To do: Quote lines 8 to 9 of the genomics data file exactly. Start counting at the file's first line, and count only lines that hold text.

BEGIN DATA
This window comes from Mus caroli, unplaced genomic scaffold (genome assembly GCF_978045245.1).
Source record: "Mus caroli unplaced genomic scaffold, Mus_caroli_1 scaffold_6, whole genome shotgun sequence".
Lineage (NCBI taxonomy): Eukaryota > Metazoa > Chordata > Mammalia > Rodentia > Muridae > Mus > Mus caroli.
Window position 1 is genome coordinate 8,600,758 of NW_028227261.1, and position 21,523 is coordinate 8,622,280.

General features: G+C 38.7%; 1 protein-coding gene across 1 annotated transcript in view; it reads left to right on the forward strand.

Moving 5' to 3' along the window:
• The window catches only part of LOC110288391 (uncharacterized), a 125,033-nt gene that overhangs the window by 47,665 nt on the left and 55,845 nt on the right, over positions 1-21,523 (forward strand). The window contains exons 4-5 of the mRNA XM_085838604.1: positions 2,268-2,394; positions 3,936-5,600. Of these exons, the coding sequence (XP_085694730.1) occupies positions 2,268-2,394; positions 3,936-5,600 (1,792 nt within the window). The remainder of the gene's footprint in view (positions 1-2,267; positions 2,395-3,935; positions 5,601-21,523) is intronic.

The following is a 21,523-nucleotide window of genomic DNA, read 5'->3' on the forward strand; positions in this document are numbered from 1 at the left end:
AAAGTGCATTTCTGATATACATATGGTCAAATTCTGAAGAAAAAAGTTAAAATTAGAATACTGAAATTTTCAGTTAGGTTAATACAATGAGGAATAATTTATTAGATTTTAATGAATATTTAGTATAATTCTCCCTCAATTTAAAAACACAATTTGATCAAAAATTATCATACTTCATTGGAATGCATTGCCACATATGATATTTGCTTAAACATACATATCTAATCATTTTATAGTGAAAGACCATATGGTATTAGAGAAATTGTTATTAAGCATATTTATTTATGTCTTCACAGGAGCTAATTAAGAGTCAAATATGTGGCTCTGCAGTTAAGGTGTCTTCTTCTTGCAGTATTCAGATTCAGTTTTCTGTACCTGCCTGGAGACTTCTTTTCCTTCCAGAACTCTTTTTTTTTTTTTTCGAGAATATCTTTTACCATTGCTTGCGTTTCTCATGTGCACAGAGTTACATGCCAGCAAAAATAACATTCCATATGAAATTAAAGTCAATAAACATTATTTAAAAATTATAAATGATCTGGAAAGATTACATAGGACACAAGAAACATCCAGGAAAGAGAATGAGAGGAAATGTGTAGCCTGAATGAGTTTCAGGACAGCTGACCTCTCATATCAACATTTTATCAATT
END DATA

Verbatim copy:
The following is a 21,523-nucleotide window of genomic DNA, read 5'->3' on the forward strand; positions in this document are numbered from 1 at the left end:
AAAGTGCATTTCTGATATACATATGGTCAAATTCTGAAGAAAAAAGTTAAAATTAGAATACTGAAATTTTCAGTTAGGTTAATACAATGAGGAATAATTTATTAGATTTTAATGAATATTTAGTATAATTCTCCCTCAATTTAAAAACACAATTTGATCAAAAATTATCATACTTCATTGGAATGCATTGCCACATATGATATTTGCTTAAACATACATATCTAATCATTTTATAGTGAAAGACCATATGGTATTAGAGAAATTGTTATTAAGCATATTTATTTATGTCTTCACAGGAGCTAATTAAGAGTCAAATATGTGGCTCTGCAGTTAAGGTGTCTTCTTCTTGCAGTATTCAGATTCAGTTTTCTGTACCTGCCTGGAGACTTCTTTTCCTTCCAGAACTCTTTTTTTTTTTTTTCGAGAATATCTTTTACCATTGCTTGCGTTTCTCATGTGCACAGAGTTACATGCCAGCAAAAATAACATTCCATATGAAATTAAAGTCAATAAACATTATTTAAAAATTATAAATGATCTGGAAAGATTACATAGGACACAAGAAACATCCAGGAAAGAGAATGAGAGGAAATGTGTAGCCTGAATGAGTTTCAGGACAGCTGACCTCTCATATCAACATTTTATCAATT